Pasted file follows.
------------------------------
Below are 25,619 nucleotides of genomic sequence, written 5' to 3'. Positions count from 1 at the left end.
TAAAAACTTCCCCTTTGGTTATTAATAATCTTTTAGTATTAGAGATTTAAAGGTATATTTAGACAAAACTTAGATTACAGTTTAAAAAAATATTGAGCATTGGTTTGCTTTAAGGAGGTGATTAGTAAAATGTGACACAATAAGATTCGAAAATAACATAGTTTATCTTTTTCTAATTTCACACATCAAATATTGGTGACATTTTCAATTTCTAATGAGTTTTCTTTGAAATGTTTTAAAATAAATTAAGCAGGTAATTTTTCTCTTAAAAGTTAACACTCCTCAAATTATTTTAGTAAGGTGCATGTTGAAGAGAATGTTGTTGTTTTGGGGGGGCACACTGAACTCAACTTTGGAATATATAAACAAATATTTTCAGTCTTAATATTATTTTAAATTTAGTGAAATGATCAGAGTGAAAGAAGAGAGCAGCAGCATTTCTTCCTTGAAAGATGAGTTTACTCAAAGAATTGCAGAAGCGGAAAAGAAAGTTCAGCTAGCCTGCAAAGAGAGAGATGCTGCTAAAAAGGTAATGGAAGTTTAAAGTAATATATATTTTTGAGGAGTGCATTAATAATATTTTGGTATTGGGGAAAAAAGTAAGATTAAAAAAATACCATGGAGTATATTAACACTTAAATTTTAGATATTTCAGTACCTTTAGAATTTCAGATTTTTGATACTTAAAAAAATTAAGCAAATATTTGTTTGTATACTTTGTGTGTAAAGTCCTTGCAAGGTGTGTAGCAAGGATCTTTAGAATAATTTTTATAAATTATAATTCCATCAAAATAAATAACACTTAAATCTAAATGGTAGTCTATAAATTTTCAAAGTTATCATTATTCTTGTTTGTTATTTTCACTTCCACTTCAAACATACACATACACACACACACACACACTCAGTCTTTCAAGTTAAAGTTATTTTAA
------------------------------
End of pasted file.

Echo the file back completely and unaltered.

Below are 25,619 nucleotides of genomic sequence, written 5' to 3'. Positions count from 1 at the left end.
TAAAAACTTCCCCTTTGGTTATTAATAATCTTTTAGTATTAGAGATTTAAAGGTATATTTAGACAAAACTTAGATTACAGTTTAAAAAAATATTGAGCATTGGTTTGCTTTAAGGAGGTGATTAGTAAAATGTGACACAATAAGATTCGAAAATAACATAGTTTATCTTTTTCTAATTTCACACATCAAATATTGGTGACATTTTCAATTTCTAATGAGTTTTCTTTGAAATGTTTTAAAATAAATTAAGCAGGTAATTTTTCTCTTAAAAGTTAACACTCCTCAAATTATTTTAGTAAGGTGCATGTTGAAGAGAATGTTGTTGTTTTGGGGGGGCACACTGAACTCAACTTTGGAATATATAAACAAATATTTTCAGTCTTAATATTATTTTAAATTTAGTGAAATGATCAGAGTGAAAGAAGAGAGCAGCAGCATTTCTTCCTTGAAAGATGAGTTTACTCAAAGAATTGCAGAAGCGGAAAAGAAAGTTCAGCTAGCCTGCAAAGAGAGAGATGCTGCTAAAAAGGTAATGGAAGTTTAAAGTAATATATATTTTTGAGGAGTGCATTAATAATATTTTGGTATTGGGGAAAAAAGTAAGATTAAAAAAATACCATGGAGTATATTAACACTTAAATTTTAGATATTTCAGTACCTTTAGAATTTCAGATTTTTGATACTTAAAAAAATTAAGCAAATATTTGTTTGTATACTTTGTGTGTAAAGTCCTTGCAAGGTGTGTAGCAAGGATCTTTAGAATAATTTTTATAAATTATAATTCCATCAAAATAAATAACACTTAAATCTAAATGGTAGTCTATAAATTTTCAAAGTTATCATTATTCTTGTTTGTTATTTTCACTTCCACTTCAAACATACACATACACACACACACACACACTCAGTCTTTCAAGTTAAAGTTATTTTAA